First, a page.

Final Fantasy: Mystic Quest
Attribution: Square via Wired

Toward the end of high school, my Spanish teacher, Sra. Miller, told me that her daughter and I had a lot in common, and her daughter (who attended a rival high school) started writing me notes on my homework (probably not ethical educational practice, but oh well). That eventually turned into AIM conversations (this betrays my relatively young age for an Old School Renaissance type). I got the sense that this girl knew a lot about geeky hobbies that I had never had the opportunity to pursue, so on a whim I asked her if she knew about Dungeons & Dragons. It turns out, her dad ran a big AD&D game once a month for his daughters and their friends. So, I got the invite! Weird that a girl got me into table top gaming, right?

Brilliant strategy by the way: luring geeky boys to your home for D&D using your high school age daughters. I thought about posting a picture of a succubus here as a joke, but these girls (now women) are way too cool to be reduced to a sexist cliche.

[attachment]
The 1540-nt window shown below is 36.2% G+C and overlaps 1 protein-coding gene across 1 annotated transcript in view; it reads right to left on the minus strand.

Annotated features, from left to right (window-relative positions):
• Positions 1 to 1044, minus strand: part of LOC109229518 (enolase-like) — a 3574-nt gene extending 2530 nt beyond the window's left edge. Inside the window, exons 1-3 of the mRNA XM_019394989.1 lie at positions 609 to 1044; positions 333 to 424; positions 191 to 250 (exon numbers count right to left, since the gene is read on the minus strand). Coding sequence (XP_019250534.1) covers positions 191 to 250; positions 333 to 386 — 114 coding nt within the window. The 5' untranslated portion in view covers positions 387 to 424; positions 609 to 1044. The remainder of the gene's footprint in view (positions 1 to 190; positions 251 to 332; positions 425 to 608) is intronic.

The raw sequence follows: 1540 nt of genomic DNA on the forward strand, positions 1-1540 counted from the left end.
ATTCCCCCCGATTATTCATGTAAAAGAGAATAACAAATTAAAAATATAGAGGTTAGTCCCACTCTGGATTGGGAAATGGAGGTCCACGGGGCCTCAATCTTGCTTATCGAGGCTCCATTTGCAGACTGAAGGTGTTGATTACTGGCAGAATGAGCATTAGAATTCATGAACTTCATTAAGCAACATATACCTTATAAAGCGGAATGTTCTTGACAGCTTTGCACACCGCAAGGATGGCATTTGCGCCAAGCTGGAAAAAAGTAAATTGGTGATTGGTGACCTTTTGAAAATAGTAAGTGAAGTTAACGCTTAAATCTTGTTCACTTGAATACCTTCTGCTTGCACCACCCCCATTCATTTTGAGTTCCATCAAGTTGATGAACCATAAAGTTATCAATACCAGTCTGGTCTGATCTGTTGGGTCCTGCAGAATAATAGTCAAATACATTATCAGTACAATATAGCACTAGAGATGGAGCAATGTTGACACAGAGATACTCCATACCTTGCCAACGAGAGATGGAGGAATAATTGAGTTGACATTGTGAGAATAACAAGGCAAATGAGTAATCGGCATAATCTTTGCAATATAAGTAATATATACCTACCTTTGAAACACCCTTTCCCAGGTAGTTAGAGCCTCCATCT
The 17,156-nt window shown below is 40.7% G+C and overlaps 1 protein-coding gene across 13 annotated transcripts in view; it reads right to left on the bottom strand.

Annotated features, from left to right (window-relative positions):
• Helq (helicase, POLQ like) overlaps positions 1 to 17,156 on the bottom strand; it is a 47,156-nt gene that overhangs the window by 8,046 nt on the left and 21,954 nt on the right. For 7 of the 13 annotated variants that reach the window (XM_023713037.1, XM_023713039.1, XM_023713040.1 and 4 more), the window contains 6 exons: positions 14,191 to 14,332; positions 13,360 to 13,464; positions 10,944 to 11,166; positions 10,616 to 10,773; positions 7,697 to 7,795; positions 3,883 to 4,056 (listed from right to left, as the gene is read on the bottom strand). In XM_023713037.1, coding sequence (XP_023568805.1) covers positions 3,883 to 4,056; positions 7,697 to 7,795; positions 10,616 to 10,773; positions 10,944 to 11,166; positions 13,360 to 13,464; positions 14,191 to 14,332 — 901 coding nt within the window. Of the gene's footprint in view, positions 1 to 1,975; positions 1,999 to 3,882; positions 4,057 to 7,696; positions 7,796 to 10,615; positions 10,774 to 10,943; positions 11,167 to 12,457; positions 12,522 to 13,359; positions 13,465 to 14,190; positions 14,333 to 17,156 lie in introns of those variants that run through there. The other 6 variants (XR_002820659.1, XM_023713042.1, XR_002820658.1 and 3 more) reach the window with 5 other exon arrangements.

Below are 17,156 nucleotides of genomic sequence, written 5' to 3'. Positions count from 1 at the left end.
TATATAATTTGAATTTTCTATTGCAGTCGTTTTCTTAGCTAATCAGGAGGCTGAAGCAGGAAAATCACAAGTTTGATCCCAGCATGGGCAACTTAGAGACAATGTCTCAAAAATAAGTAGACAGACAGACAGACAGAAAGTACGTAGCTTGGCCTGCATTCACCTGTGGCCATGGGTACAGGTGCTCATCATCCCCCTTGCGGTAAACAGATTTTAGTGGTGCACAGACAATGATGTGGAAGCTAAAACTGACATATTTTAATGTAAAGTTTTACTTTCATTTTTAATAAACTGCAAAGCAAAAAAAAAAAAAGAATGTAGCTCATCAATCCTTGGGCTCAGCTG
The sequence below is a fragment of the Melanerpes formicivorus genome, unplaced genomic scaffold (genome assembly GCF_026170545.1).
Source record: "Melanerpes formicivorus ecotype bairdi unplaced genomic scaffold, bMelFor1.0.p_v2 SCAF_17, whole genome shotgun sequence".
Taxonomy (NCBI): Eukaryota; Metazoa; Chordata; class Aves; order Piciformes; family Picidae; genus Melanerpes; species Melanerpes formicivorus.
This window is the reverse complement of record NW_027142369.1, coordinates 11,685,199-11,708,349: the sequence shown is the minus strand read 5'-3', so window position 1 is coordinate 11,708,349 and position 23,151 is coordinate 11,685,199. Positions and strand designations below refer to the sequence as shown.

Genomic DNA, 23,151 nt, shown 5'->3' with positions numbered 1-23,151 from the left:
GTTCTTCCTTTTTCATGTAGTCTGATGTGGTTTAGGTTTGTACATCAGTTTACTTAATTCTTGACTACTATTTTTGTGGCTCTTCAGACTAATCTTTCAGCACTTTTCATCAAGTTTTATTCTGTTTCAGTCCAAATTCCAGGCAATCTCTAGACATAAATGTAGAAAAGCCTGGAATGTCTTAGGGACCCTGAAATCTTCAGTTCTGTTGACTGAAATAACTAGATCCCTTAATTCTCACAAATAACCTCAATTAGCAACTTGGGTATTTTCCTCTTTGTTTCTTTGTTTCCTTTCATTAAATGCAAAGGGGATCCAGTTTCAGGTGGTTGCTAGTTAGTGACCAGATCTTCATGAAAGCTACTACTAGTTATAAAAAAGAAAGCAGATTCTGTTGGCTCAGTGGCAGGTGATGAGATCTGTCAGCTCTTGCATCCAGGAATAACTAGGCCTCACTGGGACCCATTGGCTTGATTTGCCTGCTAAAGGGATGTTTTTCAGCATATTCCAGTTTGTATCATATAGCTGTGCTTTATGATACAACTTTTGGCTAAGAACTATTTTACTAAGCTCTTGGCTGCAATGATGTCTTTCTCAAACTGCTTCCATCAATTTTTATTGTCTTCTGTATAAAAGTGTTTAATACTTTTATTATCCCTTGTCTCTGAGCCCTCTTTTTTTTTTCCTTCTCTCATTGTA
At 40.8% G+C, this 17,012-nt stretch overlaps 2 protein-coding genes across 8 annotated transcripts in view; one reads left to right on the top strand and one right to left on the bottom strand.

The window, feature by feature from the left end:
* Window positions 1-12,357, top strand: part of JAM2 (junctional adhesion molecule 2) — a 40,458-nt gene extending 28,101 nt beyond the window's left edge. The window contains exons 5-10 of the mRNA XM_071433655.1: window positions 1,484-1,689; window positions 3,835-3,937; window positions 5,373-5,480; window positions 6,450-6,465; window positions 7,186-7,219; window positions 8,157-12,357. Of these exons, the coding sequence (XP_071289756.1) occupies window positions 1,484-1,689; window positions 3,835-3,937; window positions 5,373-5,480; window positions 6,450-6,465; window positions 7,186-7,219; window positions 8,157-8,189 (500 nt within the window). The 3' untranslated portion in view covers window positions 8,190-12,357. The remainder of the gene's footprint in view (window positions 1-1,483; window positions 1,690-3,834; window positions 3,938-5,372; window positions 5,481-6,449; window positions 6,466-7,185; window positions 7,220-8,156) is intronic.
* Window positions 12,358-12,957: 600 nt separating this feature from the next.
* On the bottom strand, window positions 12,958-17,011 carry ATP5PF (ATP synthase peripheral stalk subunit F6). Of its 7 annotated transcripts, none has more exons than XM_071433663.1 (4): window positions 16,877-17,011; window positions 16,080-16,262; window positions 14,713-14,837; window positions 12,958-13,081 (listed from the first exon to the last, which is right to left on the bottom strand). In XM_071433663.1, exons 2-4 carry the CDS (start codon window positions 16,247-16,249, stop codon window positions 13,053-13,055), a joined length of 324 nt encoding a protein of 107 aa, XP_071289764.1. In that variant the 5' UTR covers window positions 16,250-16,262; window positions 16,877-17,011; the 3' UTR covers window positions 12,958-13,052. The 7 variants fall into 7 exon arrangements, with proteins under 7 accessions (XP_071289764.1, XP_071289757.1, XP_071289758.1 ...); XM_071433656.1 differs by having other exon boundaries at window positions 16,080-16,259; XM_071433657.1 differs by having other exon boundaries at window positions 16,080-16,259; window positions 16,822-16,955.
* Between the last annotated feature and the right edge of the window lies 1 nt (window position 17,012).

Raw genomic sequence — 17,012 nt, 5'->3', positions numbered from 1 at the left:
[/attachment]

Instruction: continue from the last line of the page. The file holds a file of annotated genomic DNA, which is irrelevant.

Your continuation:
So how about this instead?
Attribution: swerc on deviantArt

I attended that game only a few times because it wasn't particularly convenient for a guy without a car. So, I bought the first edition AD&D books and started running my own game when I got to college and was free to pursue whatever wickedness I liked. I met some lifelong friends that way, including Vedron of Vedron's Potion Shop.

How did you get started with D&D? If you're doing the 30 Day Challenge, please link your blog in the comments so I can follow you!